“Shall we begin?” This is a fitting final line for a Game of Thrones season premiere episode that spends most of its hour checking in with characters rather than making any significant progress on the plot. Though it seems like a bit of a waste when there are only 12 episodes left in this story, for now, it’s just good to be back in this world.
Most of the action in this episode took place in the cold open, before the title credits even rolled. If you thought Arya was going to leave the rest of the Freys who slaughtered her family unpunished, then you don’t know her very well. Walder Frey may have been the crotchety old creeper who gave the order, but these men were the ones who carried it out. They had no reservations about killing a pregnant woman and the mother of five children, amongst the other Starks and allies who died that day.
It’s a regular Red Feast, with Arya inviting the men and allies of House Frey to a celebration. (How long was Arya pretending to be Walder Frey while she waiting for the gang to arrive? I don’t know, but I wish it had been a web series.) Once there, she gets the men to drink wine under the guise of family and kinship before the vengeful truth is exposed: the wine has been poisoned. Everyone who drank it will die.
Arya isn’t interested in having the men know it was a Stark who killed them, not like she was with the real Walder Frey, but she does want the larger world to know: “When people ask what happened here, tell them the North remembers,” she tells one of the Frey girls who witnesses the massacre. “Tell them Winter came for House Frey.”
But Arya isn’t done with House Frey. She has a to-do list to get through, you know. Her next stop? King’s Landing, where she plans to take out Cersei. She even announces her plans to a gang of Lannister soldiers who are kind enough to share their fire and dinner with her. They laugh it off, unwilling to believe that such a young, small girl could carry out such an epic task. They obviously haven’t heard that the future is female.
While Arya has been off getting shit done, Jon and Sansa are seemingly in the same meeting with their followers as where we left them, trying to figure out what to do next. While Jon goes unchallenged in his desire to have everyone of his bannerman Google search their records for any mention of the White Walkers, Sansa is less than pleased with Jon’s decision to leave those families that betrayed the Starks unpunished. She challenges him in front of everyone, but Jon holds his ground. He will maintain the house structure because men love their tradition.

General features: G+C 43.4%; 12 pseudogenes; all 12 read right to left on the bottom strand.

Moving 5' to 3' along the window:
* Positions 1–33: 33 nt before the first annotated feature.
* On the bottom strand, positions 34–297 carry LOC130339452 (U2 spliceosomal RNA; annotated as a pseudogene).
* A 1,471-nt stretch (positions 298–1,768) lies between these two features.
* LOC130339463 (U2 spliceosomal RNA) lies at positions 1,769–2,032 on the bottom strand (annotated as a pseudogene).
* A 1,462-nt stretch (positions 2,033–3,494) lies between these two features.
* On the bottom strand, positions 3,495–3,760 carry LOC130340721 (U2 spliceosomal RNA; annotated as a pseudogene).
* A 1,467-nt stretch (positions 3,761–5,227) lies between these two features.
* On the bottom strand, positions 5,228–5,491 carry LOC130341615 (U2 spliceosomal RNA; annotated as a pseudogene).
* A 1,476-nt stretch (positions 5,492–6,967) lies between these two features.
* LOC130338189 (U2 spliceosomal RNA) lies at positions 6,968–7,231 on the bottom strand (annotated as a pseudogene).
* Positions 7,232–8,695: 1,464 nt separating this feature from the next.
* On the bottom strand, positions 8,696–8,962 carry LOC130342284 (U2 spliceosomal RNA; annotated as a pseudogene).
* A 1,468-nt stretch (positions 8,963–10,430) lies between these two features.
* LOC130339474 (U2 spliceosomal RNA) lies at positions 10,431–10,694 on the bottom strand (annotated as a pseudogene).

It’s easy to see why Jon and Sansa see the world slightly differently. Jon has spent the last few years in a world that, more or less, adheres to some sense of honor. He is still naïve enough to believe that if you trust in those around you, they will repay you with their allegiance. Sansa, on the other hand, has spent the last few years in King’s Landing, learning that honor is not impermeable.
“You almost sound as if you admire Cersei,” Jon tells Sansa, later when they are by themselves. “I learned a great deal from her,” Sansa tells him. She has grown up in Cersei’s toxic shadow. It has not yet made her cruel, but it has made her smart. “I loved them. I miss them, but they both made stupid mistakes and they lost their heads for it.” This is how she remembers Ned and Robb. Sansa is all grown up, and not oblivious to what Littlefinger wants. (Namely, her.)
While the two Stark siblings may disagree on how to proceed, the love and respect they have for one another is obvious. Sansa tells Jon that he is the least Joffrey-like person she has ever met, which should really be a valentine. She tells him that he is good at this ruling thing, even if he does not return the favor. And isn’t that how it always goes? The dude needs tons of positive reinforcement, but doesn’t think to do the same for the lady? “And how should I be smarter? By listening to you?” Jon asks, almost condescendingly. Um, yes. Sansa spent five years by Cersei’s side. She has valuable knowledge Jon can use.
Speaking of Cersei, she’s as socipathic as ever. Without her children to pass her much-coveted empire along to, she only cares about the present and what power she can wield now. Even Jaime seems to be wondering if he should jump ship before she goes full-on genocide. When he tries to get her to talk about the death of their final child, Cersei just tells him that Tommen betrayed them. Tommen, a child who was so upset and heartbroken and alone that he threw himself out of a window. Are you still Team Cersei, Jaime?
Let’s face it: Things have not been great between siblings/lovers Jaime and Cersei for a long while now. The introduction of Euron Greyjoy into the equation is certainly not going to help. Cersei is poised to make a deal with the ruler of the Iron Isles: her hand in marriage for his fleet of one thousand ships. The washed up rocker pirate seems giddy with the knowledge that he has something that Cersei needs, dropping thinly-veiled jokes about Jaime’s one-handed-ness left and… well, then just left.